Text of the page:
Over a week ago I already had a sermon written for this morning on this text. However, earlier this week I came back to that sermon and read through it again and I struggled with it. All week I tried to re-write the sermon and ended up with several versions of it. Despite my best efforts I still was not comfortable preaching it.

Throughout this process I began to realize that this text had revealed to me that my heart and my mind are full of ‘weights’ (12:1). These ‘weights’ were keeping me from appreciating this text and from submitting to my Heavenly Father regarding these things.

When I speak of ‘weights’ I would like to say two things. First, I am stressing these things as ‘weights’ but they could also be called ‘sins’ because the author of Hebrews aligns them together very closely in Hebrews 12:1-2. These ‘weights’ can become ‘sins’ if I ignore them and if I do not confront them and lay them aside. These ‘weights’, just like ‘sins’, will entangle me and keep me from finishing my race well if I will not ‘lay them aside’.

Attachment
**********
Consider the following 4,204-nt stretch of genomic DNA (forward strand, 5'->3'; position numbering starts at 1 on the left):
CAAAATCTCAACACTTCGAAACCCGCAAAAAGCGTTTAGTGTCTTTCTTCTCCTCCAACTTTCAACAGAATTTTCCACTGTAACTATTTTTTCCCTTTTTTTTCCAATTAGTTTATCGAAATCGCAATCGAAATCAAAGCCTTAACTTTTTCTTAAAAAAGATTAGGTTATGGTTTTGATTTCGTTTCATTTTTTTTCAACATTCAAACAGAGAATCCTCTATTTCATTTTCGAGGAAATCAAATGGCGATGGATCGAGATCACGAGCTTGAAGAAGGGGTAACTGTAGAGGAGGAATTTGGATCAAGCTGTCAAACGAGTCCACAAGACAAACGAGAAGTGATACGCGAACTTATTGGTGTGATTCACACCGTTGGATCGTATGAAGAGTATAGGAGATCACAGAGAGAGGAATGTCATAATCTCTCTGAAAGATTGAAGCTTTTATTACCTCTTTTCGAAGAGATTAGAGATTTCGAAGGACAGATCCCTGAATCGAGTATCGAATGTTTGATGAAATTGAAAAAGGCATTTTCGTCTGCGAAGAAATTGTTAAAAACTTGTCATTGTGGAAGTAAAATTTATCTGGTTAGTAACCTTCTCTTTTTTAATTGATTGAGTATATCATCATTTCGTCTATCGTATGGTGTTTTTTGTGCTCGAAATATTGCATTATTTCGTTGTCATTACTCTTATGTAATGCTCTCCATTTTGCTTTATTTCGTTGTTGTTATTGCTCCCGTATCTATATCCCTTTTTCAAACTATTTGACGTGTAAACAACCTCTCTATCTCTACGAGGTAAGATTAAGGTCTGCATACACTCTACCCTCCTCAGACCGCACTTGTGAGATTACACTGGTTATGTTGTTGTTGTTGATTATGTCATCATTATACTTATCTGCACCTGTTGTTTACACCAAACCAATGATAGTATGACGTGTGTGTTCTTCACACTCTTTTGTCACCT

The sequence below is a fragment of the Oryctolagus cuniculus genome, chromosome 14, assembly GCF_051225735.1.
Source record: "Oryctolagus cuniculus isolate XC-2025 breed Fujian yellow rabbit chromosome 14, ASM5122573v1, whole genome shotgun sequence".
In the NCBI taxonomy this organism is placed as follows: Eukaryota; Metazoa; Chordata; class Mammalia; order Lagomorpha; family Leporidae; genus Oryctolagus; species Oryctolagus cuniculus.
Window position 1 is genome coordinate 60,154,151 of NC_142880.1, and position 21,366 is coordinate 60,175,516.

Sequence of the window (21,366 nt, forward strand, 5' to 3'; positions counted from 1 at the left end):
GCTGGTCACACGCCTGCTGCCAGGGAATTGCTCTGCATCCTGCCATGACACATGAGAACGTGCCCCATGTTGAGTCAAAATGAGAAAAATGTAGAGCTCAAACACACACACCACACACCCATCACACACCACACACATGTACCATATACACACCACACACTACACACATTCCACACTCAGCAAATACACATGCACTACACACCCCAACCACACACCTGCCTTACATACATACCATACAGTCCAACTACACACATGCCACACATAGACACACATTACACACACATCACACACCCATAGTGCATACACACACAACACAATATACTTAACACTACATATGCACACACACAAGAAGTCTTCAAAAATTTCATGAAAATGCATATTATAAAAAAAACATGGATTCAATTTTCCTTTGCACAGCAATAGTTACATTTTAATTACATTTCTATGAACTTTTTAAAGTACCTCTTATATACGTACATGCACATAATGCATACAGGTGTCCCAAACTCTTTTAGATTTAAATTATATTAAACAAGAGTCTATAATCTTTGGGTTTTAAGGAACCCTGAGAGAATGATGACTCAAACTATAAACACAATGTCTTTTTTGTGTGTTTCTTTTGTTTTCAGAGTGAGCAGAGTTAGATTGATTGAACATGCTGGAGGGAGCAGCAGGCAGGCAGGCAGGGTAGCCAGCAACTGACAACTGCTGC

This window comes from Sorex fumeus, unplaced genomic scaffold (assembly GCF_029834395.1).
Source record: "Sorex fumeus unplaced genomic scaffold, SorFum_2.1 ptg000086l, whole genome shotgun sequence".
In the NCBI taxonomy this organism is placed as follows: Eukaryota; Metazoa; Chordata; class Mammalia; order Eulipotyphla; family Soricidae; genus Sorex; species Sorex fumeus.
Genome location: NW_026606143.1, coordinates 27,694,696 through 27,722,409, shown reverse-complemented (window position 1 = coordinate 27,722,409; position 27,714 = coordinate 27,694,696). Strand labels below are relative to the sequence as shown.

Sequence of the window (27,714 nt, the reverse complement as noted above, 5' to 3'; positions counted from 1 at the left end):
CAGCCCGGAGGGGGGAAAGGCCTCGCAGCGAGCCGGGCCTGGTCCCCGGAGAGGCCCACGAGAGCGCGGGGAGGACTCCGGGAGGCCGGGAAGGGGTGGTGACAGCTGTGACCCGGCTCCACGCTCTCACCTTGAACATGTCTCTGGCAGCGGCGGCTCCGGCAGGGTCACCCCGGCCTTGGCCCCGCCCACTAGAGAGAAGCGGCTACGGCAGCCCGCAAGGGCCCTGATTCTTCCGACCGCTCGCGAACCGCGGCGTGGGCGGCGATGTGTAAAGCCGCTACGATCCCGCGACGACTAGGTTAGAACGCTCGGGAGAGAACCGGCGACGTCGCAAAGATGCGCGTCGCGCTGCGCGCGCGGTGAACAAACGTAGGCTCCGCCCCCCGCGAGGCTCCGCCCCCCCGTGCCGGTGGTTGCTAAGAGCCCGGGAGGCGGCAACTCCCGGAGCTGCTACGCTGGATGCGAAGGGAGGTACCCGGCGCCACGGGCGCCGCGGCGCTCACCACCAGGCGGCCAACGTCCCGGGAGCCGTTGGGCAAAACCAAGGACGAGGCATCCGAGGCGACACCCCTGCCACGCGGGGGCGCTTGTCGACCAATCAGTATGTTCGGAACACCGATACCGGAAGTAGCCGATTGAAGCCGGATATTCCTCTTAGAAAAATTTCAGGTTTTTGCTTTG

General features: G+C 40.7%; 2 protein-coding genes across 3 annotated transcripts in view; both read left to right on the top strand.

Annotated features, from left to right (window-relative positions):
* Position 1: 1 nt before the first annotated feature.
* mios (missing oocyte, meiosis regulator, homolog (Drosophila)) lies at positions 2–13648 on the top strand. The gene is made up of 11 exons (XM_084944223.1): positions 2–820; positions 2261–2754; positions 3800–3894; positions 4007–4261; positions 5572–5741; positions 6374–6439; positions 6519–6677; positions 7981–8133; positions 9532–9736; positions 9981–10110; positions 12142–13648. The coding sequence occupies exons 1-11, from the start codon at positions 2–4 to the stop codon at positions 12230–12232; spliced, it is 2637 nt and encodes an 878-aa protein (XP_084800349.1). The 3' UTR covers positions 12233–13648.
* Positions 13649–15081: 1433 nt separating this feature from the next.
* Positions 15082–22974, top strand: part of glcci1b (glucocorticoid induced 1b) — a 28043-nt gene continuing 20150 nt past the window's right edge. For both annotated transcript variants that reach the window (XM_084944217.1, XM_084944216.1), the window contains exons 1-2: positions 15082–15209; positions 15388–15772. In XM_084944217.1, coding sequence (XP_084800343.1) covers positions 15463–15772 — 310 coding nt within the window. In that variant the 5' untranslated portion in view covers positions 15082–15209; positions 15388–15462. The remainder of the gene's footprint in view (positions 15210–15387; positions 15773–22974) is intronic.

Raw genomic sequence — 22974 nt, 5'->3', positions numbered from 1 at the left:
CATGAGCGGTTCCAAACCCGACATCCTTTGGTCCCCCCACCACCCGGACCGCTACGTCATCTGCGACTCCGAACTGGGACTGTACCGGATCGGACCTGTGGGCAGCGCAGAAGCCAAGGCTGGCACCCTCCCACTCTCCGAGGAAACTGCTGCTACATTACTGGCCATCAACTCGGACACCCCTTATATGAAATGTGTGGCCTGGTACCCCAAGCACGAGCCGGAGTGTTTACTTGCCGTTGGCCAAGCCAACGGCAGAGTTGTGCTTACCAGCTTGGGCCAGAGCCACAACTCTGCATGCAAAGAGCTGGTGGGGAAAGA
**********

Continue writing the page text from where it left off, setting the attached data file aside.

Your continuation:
Secondly, let me define what I am referring to when I use the word ‘weight’. When I speak this way I am speaking about those beliefs, attitudes and assumptions that I hold to that are not biblical. When I come to the scriptures I should be submitting my heart and my mind to the truths of scripture and respond to them in faithful obedience.

This week I have not wanted to do that. I have not wanted to submit to God and trust His wisdom in disciplining me with the ‘difficult providences’ that He may wisely bring into my life. As a result, these ‘weights’ anchor my thoughts and my heart to the temporal world and I become less aware of the eternal things that are so important to my faith. These ‘weights and sins’ make me want to argue with God rather than submit to His will.